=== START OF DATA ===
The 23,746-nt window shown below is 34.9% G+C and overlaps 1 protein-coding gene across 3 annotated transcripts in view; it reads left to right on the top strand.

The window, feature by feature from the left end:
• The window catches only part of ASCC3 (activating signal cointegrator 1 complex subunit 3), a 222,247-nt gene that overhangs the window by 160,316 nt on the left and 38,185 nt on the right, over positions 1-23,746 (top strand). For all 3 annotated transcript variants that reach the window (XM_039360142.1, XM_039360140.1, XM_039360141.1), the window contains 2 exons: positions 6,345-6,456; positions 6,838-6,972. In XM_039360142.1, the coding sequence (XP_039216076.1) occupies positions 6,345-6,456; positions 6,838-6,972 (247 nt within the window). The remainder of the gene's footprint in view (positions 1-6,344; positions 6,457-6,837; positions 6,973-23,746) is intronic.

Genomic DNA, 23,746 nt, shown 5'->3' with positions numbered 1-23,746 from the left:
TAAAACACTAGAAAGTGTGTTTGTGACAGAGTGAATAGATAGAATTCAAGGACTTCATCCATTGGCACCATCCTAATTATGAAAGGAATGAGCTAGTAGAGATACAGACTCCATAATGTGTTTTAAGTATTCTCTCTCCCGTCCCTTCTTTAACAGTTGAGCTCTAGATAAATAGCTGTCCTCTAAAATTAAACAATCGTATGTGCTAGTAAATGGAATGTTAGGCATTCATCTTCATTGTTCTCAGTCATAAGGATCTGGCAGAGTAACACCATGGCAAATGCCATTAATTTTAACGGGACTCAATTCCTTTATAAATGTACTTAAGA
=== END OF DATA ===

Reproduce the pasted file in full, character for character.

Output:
The 23,746-nt window shown below is 34.9% G+C and overlaps 1 protein-coding gene across 3 annotated transcripts in view; it reads left to right on the top strand.

The window, feature by feature from the left end:
• The window catches only part of ASCC3 (activating signal cointegrator 1 complex subunit 3), a 222,247-nt gene that overhangs the window by 160,316 nt on the left and 38,185 nt on the right, over positions 1-23,746 (top strand). For all 3 annotated transcript variants that reach the window (XM_039360142.1, XM_039360140.1, XM_039360141.1), the window contains 2 exons: positions 6,345-6,456; positions 6,838-6,972. In XM_039360142.1, the coding sequence (XP_039216076.1) occupies positions 6,345-6,456; positions 6,838-6,972 (247 nt within the window). The remainder of the gene's footprint in view (positions 1-6,344; positions 6,457-6,837; positions 6,973-23,746) is intronic.

Genomic DNA, 23,746 nt, shown 5'->3' with positions numbered 1-23,746 from the left:
TAAAACACTAGAAAGTGTGTTTGTGACAGAGTGAATAGATAGAATTCAAGGACTTCATCCATTGGCACCATCCTAATTATGAAAGGAATGAGCTAGTAGAGATACAGACTCCATAATGTGTTTTAAGTATTCTCTCTCCCGTCCCTTCTTTAACAGTTGAGCTCTAGATAAATAGCTGTCCTCTAAAATTAAACAATCGTATGTGCTAGTAAATGGAATGTTAGGCATTCATCTTCATTGTTCTCAGTCATAAGGATCTGGCAGAGTAACACCATGGCAAATGCCATTAATTTTAACGGGACTCAATTCCTTTATAAATGTACTTAAGA